Anti-Vaccine Parents Stall Bill in California
By Melody Gutierrez
A bill to prevent parents from opting their children out of school-required vaccinations could be headed for a major rewrite after lawmakers heard impassioned testimony from hundreds of parents who threatened to take their kids out of school.
The controversial bill stalled in the Senate Education Committee on Wednesday after committee Chairwoman Carol Liu, D-La Cañada Flintridge (Los Angeles County), cautioned bill author Sen. Richard Pan, D-Sacramento, that a vote Wednesday would likely kill the bill.
A one-week delay will give Pan, a pediatrician, time to amend SB277 so that he can get support from committee lawmakers, some of whom echoed the concerns raised by parents. Adding a religious exemption, which 46 other states currently allow, was urged by committee member Sen. Connie M. Leyva, D-Chino (San Bernardino County), but it was unclear whether Pan would incorporate the suggestion.
"Not having a religious exemption is problematic," Leyva said.
Several lawmakers raised concerns about limiting personal freedom and questioned what's best for public health. Some lawmakers were concerned that the bill would deprive unvaccinated kids of a constitutionally required education by barring them from schools.
"The trade-off of giving up personal freedoms, even if your child gets sick because of that personal freedom, personal choice, I think that's a threshold that should be very carefully evaluated before handing it over to a government mandate, and I don't think we've reached that threshold yet," said Bob Huff, R-Diamond Bar (Los Angeles County), who is on the Education Committee.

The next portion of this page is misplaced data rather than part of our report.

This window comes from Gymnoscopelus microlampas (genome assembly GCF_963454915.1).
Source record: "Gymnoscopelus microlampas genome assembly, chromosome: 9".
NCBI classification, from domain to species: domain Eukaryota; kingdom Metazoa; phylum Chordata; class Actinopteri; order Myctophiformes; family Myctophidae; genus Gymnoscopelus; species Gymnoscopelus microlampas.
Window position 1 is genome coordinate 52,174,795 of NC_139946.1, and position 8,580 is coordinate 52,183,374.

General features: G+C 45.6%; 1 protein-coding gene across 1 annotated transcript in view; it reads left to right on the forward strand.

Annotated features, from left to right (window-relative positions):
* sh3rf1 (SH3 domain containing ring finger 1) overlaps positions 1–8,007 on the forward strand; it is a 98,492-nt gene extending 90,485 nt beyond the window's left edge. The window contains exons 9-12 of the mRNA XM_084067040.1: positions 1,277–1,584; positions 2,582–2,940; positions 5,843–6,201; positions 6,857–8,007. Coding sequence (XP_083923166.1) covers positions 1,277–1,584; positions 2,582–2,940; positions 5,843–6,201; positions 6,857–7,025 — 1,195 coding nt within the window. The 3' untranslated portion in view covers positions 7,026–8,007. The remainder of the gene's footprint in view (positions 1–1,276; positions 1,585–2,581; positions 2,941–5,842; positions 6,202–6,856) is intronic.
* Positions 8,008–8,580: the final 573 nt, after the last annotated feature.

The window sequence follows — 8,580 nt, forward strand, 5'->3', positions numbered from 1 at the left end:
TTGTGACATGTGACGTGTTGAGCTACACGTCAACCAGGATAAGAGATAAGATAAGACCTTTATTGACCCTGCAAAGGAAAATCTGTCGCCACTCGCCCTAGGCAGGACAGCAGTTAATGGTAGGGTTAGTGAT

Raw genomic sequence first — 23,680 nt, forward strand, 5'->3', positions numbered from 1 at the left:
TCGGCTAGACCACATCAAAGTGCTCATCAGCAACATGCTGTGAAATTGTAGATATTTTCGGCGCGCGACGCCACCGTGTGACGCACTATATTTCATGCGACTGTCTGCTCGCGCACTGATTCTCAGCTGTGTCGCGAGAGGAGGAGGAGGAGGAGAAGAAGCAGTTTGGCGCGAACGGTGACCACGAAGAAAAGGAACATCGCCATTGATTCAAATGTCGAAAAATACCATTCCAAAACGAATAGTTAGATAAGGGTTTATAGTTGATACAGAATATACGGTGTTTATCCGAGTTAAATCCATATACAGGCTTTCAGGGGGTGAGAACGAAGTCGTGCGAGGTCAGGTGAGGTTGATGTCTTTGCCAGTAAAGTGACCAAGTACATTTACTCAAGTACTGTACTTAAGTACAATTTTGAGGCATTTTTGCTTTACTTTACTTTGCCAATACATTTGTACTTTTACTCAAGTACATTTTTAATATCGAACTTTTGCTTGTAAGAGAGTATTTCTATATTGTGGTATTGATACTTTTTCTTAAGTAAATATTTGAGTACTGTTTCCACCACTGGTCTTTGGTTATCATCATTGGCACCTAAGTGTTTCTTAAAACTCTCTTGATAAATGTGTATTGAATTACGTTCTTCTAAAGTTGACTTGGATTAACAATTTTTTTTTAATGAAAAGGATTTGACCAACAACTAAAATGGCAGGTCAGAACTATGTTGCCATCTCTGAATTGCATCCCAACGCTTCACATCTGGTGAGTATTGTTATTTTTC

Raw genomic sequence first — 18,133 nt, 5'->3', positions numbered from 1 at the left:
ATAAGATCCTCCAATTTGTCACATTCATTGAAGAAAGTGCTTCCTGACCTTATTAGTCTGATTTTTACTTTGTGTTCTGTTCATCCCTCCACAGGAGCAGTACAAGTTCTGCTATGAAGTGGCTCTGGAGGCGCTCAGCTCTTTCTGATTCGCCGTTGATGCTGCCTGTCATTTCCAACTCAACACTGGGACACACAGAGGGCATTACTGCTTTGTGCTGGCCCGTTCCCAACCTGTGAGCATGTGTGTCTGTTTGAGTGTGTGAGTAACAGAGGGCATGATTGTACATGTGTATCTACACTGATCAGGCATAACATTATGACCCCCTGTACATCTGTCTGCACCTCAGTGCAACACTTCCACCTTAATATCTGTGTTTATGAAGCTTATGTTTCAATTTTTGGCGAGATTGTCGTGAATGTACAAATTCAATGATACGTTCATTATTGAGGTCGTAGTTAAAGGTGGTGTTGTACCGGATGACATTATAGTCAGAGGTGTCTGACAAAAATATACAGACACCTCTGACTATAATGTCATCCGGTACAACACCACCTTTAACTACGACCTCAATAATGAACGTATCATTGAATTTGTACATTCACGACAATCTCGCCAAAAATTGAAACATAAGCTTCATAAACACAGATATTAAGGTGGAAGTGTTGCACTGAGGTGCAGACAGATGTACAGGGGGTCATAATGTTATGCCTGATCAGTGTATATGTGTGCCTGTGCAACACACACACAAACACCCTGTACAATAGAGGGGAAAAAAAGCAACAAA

Consider amending bill
Pan said later he will think about amending the bill.
"After hearing comments from committee members, we chose to put the vote off until next week to allow a chance to review and consider any changes," Pan said in a prepared statement issued later in the day. "This is the legislative process at work and if there are changes that will make the bill better, we should take the time to consider them."
In its current form, SB277 would require children at public and private schools to be vaccinated unless a doctor determines they should be exempt for medical reasons. The bill was a response to a multistate breakout of measles cases that were traced back to an outbreak in December at Disneyland. Many of the children who became ill had not been fully vaccinated.
California allows parents to send their children to school without the required vaccinations if they seek exemptions for personal beliefs, which include religious objections. There were 13,592 personal belief exceptions filed this school year in the state for kindergartners, or 2.5 percent of the total population, according to the California Department of Public Health. Some children are given conditional entry when a vaccine is not due yet, making the total vaccination rate 90.4 percent of the 535,332 students enrolled in kindergartens across the state.
Public health officials say immunization rates need to be at least 90 percent to protect those who can't receive vaccines because of age or illness.